Here we have a list of items to live a blameless life:
- Live with integrity at home
- Refuse to look at anything vile/vulgar
- Have nothing to do with liars and cheats
- Stay away from anything evil, including evil ideas
- Refuse to tolerate slander, conceit, or pride
- Only have godly friends
- Only do business with people of integrity
My daily task will be to ferret out the wicked and free the city of the LORD from their grip. v8
Are you ready to go out and exact judgment on everyone you know after reading this psalm? If so, STOP.
King David wrote this psalm, possibly at the beginning of his reign as an idea list of how to live and run his kingdom. On the surface, it looks like a great list. And many Christians try to live up to this ideal. They only have church friends. They are righteous to a fault. They are quick to condemn the faults they see in others. What this looks like to outsiders is that Christians are completely intolerant and very often hypocritical. Because, let’s face it, none of us are perfect. There are times I should free the city of the LORD from me!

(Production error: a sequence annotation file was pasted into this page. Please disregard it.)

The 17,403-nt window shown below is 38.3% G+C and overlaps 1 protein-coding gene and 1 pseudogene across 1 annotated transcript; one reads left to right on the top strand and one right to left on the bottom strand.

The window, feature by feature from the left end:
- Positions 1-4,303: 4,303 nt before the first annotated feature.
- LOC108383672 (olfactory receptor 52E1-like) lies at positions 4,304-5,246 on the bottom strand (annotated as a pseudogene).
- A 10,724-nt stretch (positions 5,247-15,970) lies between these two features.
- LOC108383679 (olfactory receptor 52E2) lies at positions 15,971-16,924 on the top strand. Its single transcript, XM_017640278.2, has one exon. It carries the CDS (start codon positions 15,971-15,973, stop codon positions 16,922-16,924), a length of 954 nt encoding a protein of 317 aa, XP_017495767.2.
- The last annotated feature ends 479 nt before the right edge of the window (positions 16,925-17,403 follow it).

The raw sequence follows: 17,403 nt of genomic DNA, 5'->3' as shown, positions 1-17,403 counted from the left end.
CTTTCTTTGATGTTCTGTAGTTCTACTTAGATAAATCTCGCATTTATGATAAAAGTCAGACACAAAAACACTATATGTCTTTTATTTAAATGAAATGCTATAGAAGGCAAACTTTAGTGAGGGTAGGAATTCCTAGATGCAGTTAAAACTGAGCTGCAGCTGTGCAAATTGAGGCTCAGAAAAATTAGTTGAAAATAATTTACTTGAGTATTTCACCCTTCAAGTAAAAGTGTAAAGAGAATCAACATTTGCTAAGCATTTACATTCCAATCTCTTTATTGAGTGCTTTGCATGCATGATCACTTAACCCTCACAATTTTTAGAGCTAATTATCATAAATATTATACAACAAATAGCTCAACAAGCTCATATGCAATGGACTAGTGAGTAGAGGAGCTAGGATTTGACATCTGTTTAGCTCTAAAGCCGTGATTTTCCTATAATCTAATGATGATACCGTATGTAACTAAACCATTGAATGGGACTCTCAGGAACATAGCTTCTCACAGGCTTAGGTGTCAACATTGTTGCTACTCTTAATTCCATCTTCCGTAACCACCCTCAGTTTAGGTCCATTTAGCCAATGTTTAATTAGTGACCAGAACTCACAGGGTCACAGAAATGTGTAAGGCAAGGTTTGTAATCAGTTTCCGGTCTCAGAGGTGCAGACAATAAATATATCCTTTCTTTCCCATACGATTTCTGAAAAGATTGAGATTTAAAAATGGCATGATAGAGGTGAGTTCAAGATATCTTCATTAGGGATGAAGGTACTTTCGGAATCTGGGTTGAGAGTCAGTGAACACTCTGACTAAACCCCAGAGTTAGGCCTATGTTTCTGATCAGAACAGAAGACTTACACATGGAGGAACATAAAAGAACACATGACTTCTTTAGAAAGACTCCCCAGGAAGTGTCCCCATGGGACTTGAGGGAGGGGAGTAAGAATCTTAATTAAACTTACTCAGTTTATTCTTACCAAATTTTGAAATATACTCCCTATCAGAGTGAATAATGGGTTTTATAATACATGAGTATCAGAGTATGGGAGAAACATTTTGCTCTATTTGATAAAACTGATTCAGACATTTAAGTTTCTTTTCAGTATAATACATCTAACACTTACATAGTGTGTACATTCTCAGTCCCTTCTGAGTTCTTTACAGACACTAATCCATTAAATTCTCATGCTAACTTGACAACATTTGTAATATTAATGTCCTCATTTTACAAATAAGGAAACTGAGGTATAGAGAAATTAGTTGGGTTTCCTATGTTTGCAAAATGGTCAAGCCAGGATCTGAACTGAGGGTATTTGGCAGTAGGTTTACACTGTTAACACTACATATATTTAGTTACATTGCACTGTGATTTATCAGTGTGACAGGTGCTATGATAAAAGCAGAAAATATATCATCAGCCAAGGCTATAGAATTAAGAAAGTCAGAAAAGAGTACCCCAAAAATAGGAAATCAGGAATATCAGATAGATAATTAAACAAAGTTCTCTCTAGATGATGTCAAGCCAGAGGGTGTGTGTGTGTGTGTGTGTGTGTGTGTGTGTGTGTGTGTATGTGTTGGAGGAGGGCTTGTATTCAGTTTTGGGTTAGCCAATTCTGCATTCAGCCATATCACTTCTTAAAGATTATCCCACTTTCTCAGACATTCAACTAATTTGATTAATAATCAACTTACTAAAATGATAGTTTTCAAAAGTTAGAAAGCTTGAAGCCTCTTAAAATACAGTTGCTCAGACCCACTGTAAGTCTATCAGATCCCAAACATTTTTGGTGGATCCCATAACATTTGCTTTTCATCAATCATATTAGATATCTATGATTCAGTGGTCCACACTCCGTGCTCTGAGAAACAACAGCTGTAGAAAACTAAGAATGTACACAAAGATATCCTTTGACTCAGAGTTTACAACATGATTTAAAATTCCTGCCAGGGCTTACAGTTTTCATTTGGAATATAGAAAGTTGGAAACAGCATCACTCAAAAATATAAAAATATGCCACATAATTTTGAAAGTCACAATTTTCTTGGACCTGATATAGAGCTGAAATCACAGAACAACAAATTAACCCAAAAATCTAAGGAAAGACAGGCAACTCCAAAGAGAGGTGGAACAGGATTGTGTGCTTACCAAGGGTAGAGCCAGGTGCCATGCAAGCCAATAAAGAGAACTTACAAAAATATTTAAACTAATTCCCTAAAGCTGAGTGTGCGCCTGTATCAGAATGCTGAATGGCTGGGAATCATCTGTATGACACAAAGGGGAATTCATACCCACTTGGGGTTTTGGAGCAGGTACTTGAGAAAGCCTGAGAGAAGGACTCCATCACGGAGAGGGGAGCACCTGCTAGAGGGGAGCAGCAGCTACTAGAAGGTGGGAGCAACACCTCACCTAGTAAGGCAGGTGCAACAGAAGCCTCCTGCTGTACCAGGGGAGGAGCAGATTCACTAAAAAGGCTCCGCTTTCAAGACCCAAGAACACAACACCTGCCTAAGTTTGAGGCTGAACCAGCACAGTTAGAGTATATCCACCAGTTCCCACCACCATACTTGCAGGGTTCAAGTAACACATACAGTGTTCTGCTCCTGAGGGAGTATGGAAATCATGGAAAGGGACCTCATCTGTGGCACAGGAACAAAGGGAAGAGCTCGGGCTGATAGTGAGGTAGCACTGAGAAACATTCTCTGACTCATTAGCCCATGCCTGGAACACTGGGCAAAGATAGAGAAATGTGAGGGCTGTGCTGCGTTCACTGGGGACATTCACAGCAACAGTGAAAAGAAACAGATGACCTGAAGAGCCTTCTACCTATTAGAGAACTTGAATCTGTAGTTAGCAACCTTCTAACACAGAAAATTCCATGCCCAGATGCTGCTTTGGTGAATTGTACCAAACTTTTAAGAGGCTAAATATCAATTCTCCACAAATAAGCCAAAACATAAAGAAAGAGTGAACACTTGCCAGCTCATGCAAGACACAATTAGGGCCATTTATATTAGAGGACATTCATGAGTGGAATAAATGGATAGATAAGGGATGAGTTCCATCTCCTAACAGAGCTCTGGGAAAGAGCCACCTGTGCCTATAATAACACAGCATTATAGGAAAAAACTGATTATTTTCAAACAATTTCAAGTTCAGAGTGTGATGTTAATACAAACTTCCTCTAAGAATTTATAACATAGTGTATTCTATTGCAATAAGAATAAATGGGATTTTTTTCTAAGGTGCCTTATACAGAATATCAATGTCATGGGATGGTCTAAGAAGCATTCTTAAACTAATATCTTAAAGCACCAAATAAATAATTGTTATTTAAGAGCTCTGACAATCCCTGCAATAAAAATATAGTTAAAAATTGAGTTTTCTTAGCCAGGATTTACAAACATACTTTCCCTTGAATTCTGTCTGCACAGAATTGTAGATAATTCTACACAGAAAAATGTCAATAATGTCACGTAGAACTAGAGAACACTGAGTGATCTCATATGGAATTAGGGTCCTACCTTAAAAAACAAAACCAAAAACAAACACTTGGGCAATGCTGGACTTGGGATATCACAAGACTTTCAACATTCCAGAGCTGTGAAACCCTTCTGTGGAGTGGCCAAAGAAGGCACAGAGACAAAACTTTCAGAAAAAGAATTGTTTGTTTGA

So here we find some tension between the OT and NT. After all, Jesus hung out with a bunch of sinners. He failed to condemn the woman caught in adultery. He hung out with tax collectors. He dined at the house of liars and cheats. Can you see where the Pharisees had a problem with him? To their eyes, he wasn’t living up to Psalm 101. And the Messiah, the King, should do kingly things, right?
The difference is grace. We heard a sermon recently from a visiting pastor about “messy grace.” His point is that you can be right in what you believe but wrong in how you express it. Our biblical beliefs should never allow us to demean or devalue others. Why? Because we are not the king! David was responsible for shepherding the entire nation of Israel. He had the daily task of ridding his kingdom of evil. We do not. Our task is to love God more than anything else, and love others like we love ourselves.
Kindness prevents justice from becoming too harsh; justice saves kindness from becoming flabby. – H. C. Leupold